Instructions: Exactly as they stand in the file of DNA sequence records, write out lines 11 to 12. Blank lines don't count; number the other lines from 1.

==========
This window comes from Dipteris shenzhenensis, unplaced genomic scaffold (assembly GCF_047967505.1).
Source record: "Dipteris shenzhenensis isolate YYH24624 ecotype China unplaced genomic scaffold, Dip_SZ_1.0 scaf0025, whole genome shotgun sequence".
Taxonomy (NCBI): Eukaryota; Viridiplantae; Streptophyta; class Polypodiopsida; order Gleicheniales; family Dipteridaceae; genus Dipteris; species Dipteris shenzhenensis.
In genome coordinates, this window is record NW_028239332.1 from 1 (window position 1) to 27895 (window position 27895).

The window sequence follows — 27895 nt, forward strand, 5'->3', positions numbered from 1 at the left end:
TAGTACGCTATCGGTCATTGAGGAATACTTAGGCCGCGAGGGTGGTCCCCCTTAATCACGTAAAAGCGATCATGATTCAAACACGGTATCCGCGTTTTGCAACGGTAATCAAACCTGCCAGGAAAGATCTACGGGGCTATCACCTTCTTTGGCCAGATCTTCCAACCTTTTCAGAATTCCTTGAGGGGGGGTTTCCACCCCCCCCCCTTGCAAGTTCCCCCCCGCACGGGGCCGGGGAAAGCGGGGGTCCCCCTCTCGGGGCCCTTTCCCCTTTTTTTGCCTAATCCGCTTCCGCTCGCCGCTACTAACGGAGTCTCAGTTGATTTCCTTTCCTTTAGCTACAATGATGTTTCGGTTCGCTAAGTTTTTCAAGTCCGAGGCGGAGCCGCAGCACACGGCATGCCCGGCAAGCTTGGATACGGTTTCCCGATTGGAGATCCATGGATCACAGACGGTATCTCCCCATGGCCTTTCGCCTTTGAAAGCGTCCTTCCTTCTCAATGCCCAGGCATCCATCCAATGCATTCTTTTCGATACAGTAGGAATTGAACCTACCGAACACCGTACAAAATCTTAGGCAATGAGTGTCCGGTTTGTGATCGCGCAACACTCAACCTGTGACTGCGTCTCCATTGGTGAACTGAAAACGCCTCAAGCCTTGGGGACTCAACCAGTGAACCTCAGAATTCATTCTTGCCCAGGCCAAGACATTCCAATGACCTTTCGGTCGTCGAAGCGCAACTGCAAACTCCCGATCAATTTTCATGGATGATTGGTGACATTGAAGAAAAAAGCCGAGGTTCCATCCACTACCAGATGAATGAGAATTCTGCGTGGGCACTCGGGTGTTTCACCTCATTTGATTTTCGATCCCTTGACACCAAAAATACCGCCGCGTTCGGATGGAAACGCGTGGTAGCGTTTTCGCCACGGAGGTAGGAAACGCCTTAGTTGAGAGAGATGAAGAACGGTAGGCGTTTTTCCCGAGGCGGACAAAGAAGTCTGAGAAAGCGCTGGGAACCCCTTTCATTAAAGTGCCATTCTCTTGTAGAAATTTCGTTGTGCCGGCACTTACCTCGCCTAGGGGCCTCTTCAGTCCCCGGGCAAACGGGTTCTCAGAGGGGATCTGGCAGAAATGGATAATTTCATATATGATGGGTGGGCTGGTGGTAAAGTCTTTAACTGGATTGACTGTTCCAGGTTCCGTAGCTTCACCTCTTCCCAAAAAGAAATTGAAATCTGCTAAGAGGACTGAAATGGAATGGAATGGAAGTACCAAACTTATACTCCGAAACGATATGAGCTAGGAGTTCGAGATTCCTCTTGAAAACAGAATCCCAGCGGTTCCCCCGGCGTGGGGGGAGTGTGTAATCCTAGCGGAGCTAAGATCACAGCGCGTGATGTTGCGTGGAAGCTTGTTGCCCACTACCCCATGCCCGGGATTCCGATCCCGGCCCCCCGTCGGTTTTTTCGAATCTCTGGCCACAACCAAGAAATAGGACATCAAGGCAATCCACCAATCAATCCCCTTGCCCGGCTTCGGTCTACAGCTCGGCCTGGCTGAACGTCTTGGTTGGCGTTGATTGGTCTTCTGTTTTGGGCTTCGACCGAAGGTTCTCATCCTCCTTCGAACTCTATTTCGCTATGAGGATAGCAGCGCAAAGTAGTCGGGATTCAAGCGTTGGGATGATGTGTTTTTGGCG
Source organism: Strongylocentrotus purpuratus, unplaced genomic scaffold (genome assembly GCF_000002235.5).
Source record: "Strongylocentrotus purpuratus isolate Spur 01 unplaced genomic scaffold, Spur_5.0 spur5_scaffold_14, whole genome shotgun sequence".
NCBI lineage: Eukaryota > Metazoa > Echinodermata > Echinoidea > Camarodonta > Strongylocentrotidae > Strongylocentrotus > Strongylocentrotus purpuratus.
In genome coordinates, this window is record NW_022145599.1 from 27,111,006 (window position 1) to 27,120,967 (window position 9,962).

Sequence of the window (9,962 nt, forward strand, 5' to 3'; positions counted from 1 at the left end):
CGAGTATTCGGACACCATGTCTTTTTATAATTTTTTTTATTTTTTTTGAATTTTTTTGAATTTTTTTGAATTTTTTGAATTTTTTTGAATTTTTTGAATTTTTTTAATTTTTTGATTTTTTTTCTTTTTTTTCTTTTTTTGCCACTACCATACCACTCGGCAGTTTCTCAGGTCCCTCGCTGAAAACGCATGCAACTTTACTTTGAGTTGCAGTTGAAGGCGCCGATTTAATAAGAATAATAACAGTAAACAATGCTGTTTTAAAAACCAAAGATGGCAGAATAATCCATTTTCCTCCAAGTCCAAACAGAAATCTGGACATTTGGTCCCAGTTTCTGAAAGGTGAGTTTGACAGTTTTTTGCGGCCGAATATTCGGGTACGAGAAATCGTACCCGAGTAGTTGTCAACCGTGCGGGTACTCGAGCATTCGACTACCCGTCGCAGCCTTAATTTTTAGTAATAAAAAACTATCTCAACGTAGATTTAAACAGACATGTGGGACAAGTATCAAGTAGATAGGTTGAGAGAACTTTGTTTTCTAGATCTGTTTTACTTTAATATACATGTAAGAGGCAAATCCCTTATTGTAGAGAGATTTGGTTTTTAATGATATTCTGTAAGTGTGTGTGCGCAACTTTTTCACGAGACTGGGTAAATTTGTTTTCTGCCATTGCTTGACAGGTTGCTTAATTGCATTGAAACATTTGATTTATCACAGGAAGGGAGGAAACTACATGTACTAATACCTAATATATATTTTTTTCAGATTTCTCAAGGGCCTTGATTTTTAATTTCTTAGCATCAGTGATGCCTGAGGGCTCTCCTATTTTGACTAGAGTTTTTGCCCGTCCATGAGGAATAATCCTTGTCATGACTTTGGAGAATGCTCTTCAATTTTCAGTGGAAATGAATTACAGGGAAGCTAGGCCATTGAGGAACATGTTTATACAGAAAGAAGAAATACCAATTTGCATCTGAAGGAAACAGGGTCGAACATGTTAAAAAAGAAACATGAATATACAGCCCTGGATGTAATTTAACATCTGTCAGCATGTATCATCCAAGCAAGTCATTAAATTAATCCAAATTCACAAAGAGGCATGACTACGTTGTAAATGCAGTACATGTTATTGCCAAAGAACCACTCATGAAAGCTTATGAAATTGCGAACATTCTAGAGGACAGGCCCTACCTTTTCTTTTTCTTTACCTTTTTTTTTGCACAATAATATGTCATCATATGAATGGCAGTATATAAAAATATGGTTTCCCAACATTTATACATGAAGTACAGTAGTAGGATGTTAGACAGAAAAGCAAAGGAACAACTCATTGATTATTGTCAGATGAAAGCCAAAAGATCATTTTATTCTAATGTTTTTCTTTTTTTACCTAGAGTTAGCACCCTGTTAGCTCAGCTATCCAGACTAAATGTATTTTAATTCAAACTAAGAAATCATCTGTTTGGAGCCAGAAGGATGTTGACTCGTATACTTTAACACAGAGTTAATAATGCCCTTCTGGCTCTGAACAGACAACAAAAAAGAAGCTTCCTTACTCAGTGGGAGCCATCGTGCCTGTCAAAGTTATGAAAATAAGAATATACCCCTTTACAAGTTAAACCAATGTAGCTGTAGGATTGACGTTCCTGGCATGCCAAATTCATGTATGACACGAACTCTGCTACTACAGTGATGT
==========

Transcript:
Sequence of the window (9,962 nt, forward strand, 5' to 3'; positions counted from 1 at the left end):
CGAGTATTCGGACACCATGTCTTTTTATAATTTTTTTTATTTTTTTTGAATTTTTTTGAATTTTTTTGAATTTTTTGAATTTTTTTGAATTTTTTGAATTTTTTTAATTTTTTGATTTTTTTTCTTTTTTTTCTTTTTTTGCCACTACCATACCACTCGGCAGTTTCTCAGGTCCCTCGCTGAAAACGCATGCAACTTTACTTTGAGTTGCAGTTGAAGGCGCCGATTTAATAAGAATAATAACAGTAAACAATGCTGTTTTAAAAACCAAAGATGGCAGAATAATCCATTTTCCTCCAAGTCCAAACAGAAATCTGGACATTTGGTCCCAGTTTCTGAAAGGTGAGTTTGACAGTTTTTTGCGGCCGAATATTCGGGTACGAGAAATCGTACCCGAGTAGTTGTCAACCGTGCGGGTACTCGAGCATTCGACTACCCGTCGCAGCCTTAATTTTTAGTAATAAAAAACTATCTCAACGTAGATTTAAACAGACATGTGGGACAAGTATCAAGTAGATAGGTTGAGAGAACTTTGTTTTCTAGATCTGTTTTACTTTAATATACATGTAAGAGGCAAATCCCTTATTGTAGAGAGATTTGGTTTTTAATGATATTCTGTAAGTGTGTGTGCGCAACTTTTTCACGAGACTGGGTAAATTTGTTTTCTGCCATTGCTTGACAGGTTGCTTAATTGCATTGAAACATTTGATTTATCACAGGAAGGGAGGAAACTACATGTACTAATACCTAATATATATTTTTTTCAGATTTCTCAAGGGCCTTGATTTTTAATTTCTTAGCATCAGTGATGCCTGAGGGCTCTCCTATTTTGACTAGAGTTTTTGCCCGTCCATGAGGAATAATCCTTGTCATGACTTTGGAGAATGCTCTTCAATTTTCAGTGGAAATGAATTACAGGGAAGCTAGGCCATTGAGGAACATGTTTATACAGAAAGAAGAAATACCAATTTGCATCTGAAGGAAACAGGGTCGAACATGTTAAAAAAGAAACATGAATATACAGCCCTGGATGTAATTTAACATCTGTCAGCATGTATCATCCAAGCAAGTCATTAAATTAATCCAAATTCACAAAGAGGCATGACTACGTTGTAAATGCAGTACATGTTATTGCCAAAGAACCACTCATGAAAGCTTATGAAATTGCGAACATTCTAGAGGACAGGCCCTACCTTTTCTTTTTCTTTACCTTTTTTTTTGCACAATAATATGTCATCATATGAATGGCAGTATATAAAAATATGGTTTCCCAACATTTATACATGAAGTACAGTAGTAGGATGTTAGACAGAAAAGCAAAGGAACAACTCATTGATTATTGTCAGATGAAAGCCAAAAGATCATTTTATTCTAATGTTTTTCTTTTTTTACCTAGAGTTAGCACCCTGTTAGCTCAGCTATCCAGACTAAATGTATTTTAATTCAAACTAAGAAATCATCTGTTTGGAGCCAGAAGGATGTTGACTCGTATACTTTAACACAGAGTTAATAATGCCCTTCTGGCTCTGAACAGACAACAAAAAAGAAGCTTCCTTACTCAGTGGGAGCCATCGTGCCTGTCAAAGTTATGAAAATAAGAATATACCCCTTTACAAGTTAAACCAATGTAGCTGTAGGATTGACGTTCCTGGCATGCCAAATTCATGTATGACACGAACTCTGCTACTACAGTGATGT